Wider berth for California bicyclists sought to cut road deaths

A Santa Barbara assemblyman is fighting to change California state law — by 36 inches.

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Published December 18, 2006 by the Sacramento Bee
By Jim Sanders

A Santa Barbara assemblyman is fighting to change state law — by 36 inches.

Democrat Pedro Nava, in memory of a 21-year-old bicyclist struck and killed by a trailer truck on a narrow Santa Barbara road, is pushing for a 3-foot buffer zone for bicycles that are passed by cars or other motor vehicles.

"It's from your nose to the end of your fingertip," Nava said. "It's an easy distance to remember. And I think it's the least we can do for bicycle safety."

Violators would be subject to base fines of $250, rising to about $875 once local fees are tacked on. Motorists could be charged criminally if a bicyclist were killed or seriously injured.

Nava is pushing his measure, Assembly Bill 60, in honor of Kendra Chiota Payne, a triathlete for the University of California, Santa Barbara, who died in a morning training run last January.

Richard Payne, Kendra's father, applauds Nava's proposal but says nobody knows whether the collision that killed Kendra would have been avoided if AB 60 had been in effect.

"I'm not saying it would have saved her life, I'm saying that it could save future lives in terms of raising awareness and consciousness," said Payne, of San Francisco.

"I think (Kendra) certainly would be happy to see that other people were benefiting from an action taken because of her death."

Statewide, bicycle collisions killed an average of 123 people and injured 11,101 annually from 2000 to 2005, according to the California Highway Patrol, which does not keep tabs on how many crashes stemmed from an unsafe pass.

Current California law does not specify a minimum clearance but says motorists must pass to the left at a "safe distance without interfering with the safe operation" of a bicycle.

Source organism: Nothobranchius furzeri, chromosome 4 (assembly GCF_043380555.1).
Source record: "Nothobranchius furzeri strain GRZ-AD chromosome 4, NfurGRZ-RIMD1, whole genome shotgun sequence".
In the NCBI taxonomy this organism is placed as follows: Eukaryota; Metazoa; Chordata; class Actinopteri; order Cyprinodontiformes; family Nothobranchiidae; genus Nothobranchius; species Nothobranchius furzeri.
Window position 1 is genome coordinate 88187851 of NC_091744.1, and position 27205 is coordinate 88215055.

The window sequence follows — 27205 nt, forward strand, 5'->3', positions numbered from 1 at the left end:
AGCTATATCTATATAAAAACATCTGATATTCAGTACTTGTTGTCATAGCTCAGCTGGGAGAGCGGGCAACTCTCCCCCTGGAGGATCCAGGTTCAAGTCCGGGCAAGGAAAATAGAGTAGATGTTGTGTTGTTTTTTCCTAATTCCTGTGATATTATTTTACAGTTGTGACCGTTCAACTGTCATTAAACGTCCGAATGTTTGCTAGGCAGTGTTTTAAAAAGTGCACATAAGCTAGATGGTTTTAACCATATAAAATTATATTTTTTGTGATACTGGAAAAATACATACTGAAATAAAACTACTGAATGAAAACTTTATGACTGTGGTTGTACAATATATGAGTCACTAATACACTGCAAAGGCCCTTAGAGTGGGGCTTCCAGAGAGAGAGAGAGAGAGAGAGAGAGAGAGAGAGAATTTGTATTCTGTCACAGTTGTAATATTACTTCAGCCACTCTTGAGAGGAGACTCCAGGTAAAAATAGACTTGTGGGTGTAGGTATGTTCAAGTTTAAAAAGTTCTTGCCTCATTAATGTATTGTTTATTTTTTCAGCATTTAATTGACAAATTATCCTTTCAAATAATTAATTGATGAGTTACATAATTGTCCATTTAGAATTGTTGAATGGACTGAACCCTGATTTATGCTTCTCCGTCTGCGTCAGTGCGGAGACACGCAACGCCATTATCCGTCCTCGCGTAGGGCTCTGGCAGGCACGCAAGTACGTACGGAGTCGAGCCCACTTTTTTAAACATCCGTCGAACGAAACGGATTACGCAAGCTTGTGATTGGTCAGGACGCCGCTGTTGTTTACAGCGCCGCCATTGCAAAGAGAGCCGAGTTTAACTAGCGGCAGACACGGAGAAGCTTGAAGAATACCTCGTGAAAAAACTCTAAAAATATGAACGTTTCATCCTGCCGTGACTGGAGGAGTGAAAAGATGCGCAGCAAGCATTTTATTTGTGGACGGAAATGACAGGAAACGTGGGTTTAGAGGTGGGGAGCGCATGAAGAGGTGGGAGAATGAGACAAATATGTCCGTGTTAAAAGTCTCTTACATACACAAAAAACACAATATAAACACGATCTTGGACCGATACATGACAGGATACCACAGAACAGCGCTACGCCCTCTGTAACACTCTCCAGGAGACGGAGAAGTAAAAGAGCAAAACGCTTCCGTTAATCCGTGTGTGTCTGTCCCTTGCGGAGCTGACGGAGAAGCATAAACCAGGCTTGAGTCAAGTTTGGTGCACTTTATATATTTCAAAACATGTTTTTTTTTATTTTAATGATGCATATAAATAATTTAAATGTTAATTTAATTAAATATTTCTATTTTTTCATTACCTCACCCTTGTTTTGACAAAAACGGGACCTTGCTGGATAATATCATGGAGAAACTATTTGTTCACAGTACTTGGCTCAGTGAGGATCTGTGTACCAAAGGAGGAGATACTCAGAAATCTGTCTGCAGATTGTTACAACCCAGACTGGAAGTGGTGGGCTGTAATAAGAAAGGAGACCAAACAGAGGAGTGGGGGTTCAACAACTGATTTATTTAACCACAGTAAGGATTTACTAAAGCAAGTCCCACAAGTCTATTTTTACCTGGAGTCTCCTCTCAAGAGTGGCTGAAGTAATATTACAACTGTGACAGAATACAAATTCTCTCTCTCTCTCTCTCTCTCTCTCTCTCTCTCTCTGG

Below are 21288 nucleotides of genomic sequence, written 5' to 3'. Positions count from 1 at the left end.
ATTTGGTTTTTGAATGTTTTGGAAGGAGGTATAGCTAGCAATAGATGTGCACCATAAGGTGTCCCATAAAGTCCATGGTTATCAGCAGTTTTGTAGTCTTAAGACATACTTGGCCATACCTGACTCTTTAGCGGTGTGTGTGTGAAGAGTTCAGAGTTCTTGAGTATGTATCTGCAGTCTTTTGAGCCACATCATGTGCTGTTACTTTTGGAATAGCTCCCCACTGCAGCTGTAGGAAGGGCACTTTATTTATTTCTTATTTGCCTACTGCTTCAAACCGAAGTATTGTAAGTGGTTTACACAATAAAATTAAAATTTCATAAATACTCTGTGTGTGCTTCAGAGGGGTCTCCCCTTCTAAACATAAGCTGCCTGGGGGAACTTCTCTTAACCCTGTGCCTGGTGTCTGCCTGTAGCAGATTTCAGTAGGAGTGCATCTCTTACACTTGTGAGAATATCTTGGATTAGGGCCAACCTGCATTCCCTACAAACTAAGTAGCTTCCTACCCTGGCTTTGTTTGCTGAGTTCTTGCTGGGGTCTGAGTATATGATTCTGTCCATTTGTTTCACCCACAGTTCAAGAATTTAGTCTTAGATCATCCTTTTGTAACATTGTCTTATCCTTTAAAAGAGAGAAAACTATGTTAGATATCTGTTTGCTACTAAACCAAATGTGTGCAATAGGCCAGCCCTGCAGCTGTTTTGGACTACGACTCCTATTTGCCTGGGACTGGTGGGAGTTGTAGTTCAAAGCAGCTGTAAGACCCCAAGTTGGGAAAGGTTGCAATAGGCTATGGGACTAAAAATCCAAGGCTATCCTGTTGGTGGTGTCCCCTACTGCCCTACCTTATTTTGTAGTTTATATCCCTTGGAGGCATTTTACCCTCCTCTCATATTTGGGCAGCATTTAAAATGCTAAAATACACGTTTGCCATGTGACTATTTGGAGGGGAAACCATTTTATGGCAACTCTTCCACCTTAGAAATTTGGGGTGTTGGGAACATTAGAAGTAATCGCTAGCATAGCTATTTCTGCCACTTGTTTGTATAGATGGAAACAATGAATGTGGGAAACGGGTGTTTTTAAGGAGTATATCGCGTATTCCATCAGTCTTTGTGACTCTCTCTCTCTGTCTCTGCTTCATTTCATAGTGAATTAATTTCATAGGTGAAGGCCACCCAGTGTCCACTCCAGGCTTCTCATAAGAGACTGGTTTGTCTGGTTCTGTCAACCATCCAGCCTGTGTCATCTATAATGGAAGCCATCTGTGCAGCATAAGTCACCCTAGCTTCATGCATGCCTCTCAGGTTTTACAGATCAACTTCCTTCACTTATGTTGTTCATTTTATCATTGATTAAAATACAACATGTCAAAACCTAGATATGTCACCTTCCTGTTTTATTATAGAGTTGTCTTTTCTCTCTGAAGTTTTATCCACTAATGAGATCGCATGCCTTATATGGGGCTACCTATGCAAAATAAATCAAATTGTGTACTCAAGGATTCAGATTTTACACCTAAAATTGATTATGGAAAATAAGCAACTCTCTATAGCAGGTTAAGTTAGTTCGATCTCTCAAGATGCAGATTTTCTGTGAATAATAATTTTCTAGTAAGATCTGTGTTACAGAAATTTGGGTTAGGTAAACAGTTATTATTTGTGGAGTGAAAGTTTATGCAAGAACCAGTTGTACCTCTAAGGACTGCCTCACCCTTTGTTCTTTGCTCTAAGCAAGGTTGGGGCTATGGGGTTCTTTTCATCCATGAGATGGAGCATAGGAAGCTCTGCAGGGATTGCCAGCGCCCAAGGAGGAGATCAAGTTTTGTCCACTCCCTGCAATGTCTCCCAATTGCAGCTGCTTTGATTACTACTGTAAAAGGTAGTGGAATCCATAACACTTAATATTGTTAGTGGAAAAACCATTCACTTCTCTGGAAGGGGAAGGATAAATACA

Opponents argue AB 60 would create unintended consequences in a state stretching hundreds of miles, with roads generally 11 or 12 feet wide, not counting shoulders or parking slots.

"I think the objective is admirable," said Assemblyman Bob Huff, R-Diamond Bar. "But I just don't think our roads are wide enough to accommodate what they're trying to do."

Huff said the math doesn't add up: A 2-foot-wide bicycle, a 7-foot-wide car and a 3-foot-wide buffer zone can't squeeze into an 11-foot lane and would cram a 12-foot lane.

AB 60 could solve one safety problem by creating another, forcing cars routinely to cross center lines into oncoming traffic to honor the 3-foot buffer, critics say.

Nava's bill also would allow motorists to overtake or pass a bicycle by using separate lanes currently designated only for left or U-turns.

The result could be disastrous: Cars that slow or stop in the lanes, preparing to turn, would be confronted by cars accelerating to pass bicycles, critics claim.

"If you're actually encouraging people to use that as a passing lane, it could create additional problems," said Sean Comey, spokesman for the California State Automobile Association, which has concerns about AB 60 but has taken no formal position.

Huff said AB 60 could create enforcement problems as well. Neither motorists nor traffic officers, traveling at typical speeds, could tell with certainty that a car was exactly 3 feet — not 2.5 — from a bicycle, Huff said.

"It's not like you have a standard gauge hanging out your car that says 3 feet," he said.

The CHP does not comment on pending legislation, spokesman Tom Marshall said. The agency keeps no statistics on the number of citations issued for unsafely passing bicyclists.

Nava proposed the 3-foot buffer last winter, but it was rejected by the Assembly Transportation Commission. He should have more leverage this year, since he recently was named chairman of that committee.

Opponents of Nava's previous bill included the Amalgamated Transit Union and the California Teamsters Public Affairs Council, which argued that it could be particularly onerous to truck drivers and that a 3-foot buffer could narrow instantly if a bicyclist swerved.

Arizona, Minnesota, Utah and Wisconsin have laws similar to AB 60, according to Nava's staff.

Justin Fanslau of the California Bicycle Coalition said bicyclists routinely are crowded by insensitive motorists.

On a typical 60-mile Saturday bike ride, he said, "I'd say six different cars will buzz by me, without slowing down or making any real effort to avoid or mitigate the circumstances on the road."

"It doesn't make you feel safe," added Walt Seifert of Sacramento Area Bicycle Advocates. "And that's the kind of thing that will discourage people from cycling."

California law, by requiring only a "safe distance" for passage — not a specific buffer — can prompt motorists to conclude that close calls don't matter as long as a bicycle isn't struck, Nava said.

"We really shouldn't be defining the safe distance based on the result," he said.

Huff countered that a 3-foot mandate would cure nothing.

"As long as we're sharing roadways, we're going to have conflict," he said. "I think education and common sense are a better solution."